When talking about investing, sooner or later the conversation turns to performance. Of course, everyone wants to know how their investments have done. But the follow-up question should be “compared to what?” If your portfolio earned 5 percent and you’re a conservative investor taking little risk and trying to beat the risk free rate of return (basically 0.5 percent now), then you did pretty well. On the other hand, if you were investing aggressively to beat the S&P 500 that returned 30 percent and you made 5 percent, well that’s not so hot.
When it comes to investing, much of our deeply engrained “human nature” works against us tripping us up when we can least afford a fall, and pitting ourselves against our own success. Benchmarking, comparing to an investment benchmark or index, is one of those natural, yet self-sabotaging, tendencies.
We’re all inclined to do it, yet it doesn’t help us reach our most important, personal goals. There is a better way. So let’s talk about benchmarking. Even Warren Buffett isn’t immune. Although the “Oracle of Omaha” has proven himself a master investor during a multi-decade period, his Berkshire Hathaway’s relative “lackluster” performance in the past few years has prompted many to wonder if he has lost his Midas touch.
Yet, Buffett’s returns are only lackluster if you compare them to stock market indices, like the S&P 500 or the Dow Jones, today. Shares of Berkshire Hathaway have returned an average of more than 14 percent annually during the past four years. Those are returns that any reasonable investor should gladly accept. (Of course, this is just for illustration and to make a point. I am not suggesting you should or should not invest in Berkshire Hathaway.)
Still, critics of Buffett’s long-term, value-investing approach will show you a chart plotting Berkshire’s returns relative to the Nasdaq 100 Index since March 2009. Based on the comparison to the Nasdaq 100, they’ll conclude that Buffett is falling behind and not deserving of your hard-earned investment dollars. I think that’s a false conclusion and an example of how benchmarking can lead investors to poor, money-losing decisions. The pitfalls of benchmarking are many, but the two most important to know are these:
First is the apples to oranges comparison. Many times, the comparison of two stocks — or a stock to a market index — doesn’t make sense. Warren Buffett doesn’t invest much in growth-style technology stocks, so why would a comparison to the Nasdaq 100 Index make sense? It doesn’t. Yet the comparison is still made.
But there’s a bigger problem with benchmarking. It has no relation to your personal financial goals. Here’s a question for you. If “Stock A” averages 12 percent annual gains, but can drop 40 percent in bear markets; and if the Dow averages 8 percent annual gains, but only drops 25 percent in bear markets; which investment will allow you to retire comfortably?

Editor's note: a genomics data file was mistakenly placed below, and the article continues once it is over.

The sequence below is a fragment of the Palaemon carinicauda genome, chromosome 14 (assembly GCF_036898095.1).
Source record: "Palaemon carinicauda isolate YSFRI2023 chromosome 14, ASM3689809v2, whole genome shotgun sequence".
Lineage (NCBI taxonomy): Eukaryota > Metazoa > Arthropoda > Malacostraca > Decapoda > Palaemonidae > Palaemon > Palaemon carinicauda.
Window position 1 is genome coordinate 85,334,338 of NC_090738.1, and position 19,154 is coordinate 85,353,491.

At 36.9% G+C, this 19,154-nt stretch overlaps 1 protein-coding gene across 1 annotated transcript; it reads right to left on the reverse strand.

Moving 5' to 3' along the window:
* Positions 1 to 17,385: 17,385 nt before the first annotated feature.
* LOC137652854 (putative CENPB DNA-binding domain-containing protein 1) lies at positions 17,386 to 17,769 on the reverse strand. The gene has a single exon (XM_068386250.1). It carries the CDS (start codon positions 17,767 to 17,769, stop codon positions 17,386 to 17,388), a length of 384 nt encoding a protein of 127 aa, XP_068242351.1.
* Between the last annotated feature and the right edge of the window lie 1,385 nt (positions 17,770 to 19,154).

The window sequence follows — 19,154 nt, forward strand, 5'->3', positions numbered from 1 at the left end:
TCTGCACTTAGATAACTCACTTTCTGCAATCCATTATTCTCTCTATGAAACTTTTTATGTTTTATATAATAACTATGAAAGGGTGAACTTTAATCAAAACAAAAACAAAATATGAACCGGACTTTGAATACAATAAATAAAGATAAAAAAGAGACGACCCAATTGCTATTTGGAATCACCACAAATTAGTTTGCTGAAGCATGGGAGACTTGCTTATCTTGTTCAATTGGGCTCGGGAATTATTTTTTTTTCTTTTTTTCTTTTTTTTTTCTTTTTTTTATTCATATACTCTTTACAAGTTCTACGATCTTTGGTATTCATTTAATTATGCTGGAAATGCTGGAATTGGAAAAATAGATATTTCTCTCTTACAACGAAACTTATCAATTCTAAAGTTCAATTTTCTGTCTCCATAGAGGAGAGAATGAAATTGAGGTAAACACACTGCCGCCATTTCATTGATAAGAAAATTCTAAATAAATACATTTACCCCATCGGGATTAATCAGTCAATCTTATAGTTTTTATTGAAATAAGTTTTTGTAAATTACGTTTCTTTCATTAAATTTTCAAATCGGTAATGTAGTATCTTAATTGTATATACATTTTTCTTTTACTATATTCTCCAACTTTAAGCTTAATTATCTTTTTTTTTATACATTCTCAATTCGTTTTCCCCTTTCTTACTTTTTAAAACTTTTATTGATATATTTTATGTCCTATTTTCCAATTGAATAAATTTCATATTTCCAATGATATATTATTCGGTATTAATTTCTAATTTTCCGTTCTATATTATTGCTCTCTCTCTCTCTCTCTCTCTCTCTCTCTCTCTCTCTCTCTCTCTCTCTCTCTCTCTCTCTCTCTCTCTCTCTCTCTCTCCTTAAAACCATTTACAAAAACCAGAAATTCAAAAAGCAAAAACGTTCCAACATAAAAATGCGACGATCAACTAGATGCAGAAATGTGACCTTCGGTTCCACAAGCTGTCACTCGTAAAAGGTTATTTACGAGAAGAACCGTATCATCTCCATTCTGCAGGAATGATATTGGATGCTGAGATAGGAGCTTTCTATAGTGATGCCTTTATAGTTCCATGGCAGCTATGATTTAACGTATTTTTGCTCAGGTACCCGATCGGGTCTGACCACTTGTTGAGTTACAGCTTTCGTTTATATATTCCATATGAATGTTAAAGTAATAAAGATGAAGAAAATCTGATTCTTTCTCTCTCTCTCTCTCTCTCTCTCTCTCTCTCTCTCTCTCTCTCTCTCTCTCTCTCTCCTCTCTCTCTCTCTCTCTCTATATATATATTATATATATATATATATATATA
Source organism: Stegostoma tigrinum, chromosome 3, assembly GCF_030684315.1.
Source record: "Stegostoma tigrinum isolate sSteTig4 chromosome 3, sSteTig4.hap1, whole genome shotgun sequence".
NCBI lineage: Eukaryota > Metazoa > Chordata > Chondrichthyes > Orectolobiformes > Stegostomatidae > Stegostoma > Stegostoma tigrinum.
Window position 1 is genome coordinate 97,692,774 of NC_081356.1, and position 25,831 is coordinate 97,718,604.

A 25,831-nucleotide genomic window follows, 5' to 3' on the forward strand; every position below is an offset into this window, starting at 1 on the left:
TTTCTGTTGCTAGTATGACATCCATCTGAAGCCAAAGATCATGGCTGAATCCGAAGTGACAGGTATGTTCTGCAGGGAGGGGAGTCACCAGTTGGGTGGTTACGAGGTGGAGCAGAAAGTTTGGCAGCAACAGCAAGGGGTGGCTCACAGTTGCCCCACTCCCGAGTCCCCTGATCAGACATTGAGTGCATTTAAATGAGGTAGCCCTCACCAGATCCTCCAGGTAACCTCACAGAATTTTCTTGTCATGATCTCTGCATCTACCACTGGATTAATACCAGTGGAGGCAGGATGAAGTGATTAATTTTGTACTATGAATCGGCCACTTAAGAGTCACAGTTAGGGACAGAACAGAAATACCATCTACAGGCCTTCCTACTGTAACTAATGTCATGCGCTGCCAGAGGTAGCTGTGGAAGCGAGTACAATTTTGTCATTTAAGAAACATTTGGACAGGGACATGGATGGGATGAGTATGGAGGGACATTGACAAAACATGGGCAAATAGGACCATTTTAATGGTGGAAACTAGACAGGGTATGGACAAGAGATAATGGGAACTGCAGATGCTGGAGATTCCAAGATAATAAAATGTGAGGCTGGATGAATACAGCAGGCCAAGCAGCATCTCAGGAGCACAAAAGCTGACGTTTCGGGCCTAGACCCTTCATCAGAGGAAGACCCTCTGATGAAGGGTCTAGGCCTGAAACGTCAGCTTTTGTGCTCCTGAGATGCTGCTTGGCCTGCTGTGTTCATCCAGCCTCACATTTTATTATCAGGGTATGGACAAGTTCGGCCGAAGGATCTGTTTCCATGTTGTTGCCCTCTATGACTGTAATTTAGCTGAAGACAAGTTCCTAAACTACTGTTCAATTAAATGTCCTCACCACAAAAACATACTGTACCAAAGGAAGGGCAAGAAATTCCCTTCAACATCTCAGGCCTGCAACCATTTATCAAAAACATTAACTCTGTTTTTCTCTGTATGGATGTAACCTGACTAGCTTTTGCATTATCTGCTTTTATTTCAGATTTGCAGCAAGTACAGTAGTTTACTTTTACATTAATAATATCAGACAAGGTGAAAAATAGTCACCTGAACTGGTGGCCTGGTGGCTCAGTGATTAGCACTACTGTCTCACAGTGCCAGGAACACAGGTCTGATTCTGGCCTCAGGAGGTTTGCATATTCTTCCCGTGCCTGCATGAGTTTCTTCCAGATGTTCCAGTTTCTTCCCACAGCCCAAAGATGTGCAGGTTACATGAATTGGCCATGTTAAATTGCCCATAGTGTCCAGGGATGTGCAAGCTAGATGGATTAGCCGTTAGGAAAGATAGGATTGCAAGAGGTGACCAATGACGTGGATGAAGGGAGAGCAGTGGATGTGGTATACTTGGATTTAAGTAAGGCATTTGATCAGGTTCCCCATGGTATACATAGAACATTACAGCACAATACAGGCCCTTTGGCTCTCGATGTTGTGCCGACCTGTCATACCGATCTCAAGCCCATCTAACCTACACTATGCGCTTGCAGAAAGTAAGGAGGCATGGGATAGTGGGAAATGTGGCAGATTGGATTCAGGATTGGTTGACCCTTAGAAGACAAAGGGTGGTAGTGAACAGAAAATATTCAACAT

Obviously, that’s a trick question that can only provide nonsense answers. And that is the trouble with benchmarking. Although it is human nature to compare things — to compare ourselves to our peers and our investments to market averages — the process doesn’t help us reach our own, personal financial goals.
Don’t just take my word alone for it. Consider a key conclusion reached by Dalbar’s 20th Annual Quantitative Analysis of Investor Behavior report. In their own words: “Investors should not judge their investment success by market index comparisons but instead, they should evaluate their progress towards achieving personal financial goals.”
Dalbar’s study goes on to delve deeply into statistical proof that shows investors have historically underperformed the stock market. It reminds us of the humbling fact that “the average investor cannot be above average.” And it shows how the long-term return of the Dow is nearly double the return achieved by the average investor.
For many investors, the process of benchmarking inevitably leads to performance chasing, whereby they invest in stocks, or funds, that have outperformed the market in recent history, while ignoring stocks and funds that have underperformed. And then, thanks to Murphy’s Law, those historical trends reverse, leaving investors with losses on the new underperformers, and missed opportunities on the new out performers. Don’t fall victim to this temptation! Instead, judge your investment portfolio’s performance relative to your own personal financial goals and risk tolerance. In the end, that’s what really matters.
Of course, simply ignoring the natural urge to benchmark your performance will only help you avoid one of the many psychological pitfalls you face as an investor. You also need a proactive, well-defined investment game plan. You need to set realistic goals, like how much money you’ll need to save and by what age, to retire comfortably. And you need an emotion-free process that’s capable of getting you from Point A to Point B. If you don’t know how to do that, I encourage you to find a financial adviser who can help you. Thanks for reading.
NICK MASSEY is a financial adviser and president of Householder Group Financial Advisors in Edmond. Massey can be reached at www.nickmassey.com. Investment advice offered through Householder Group Estate and Retirement Specialists, a registered investment adviser.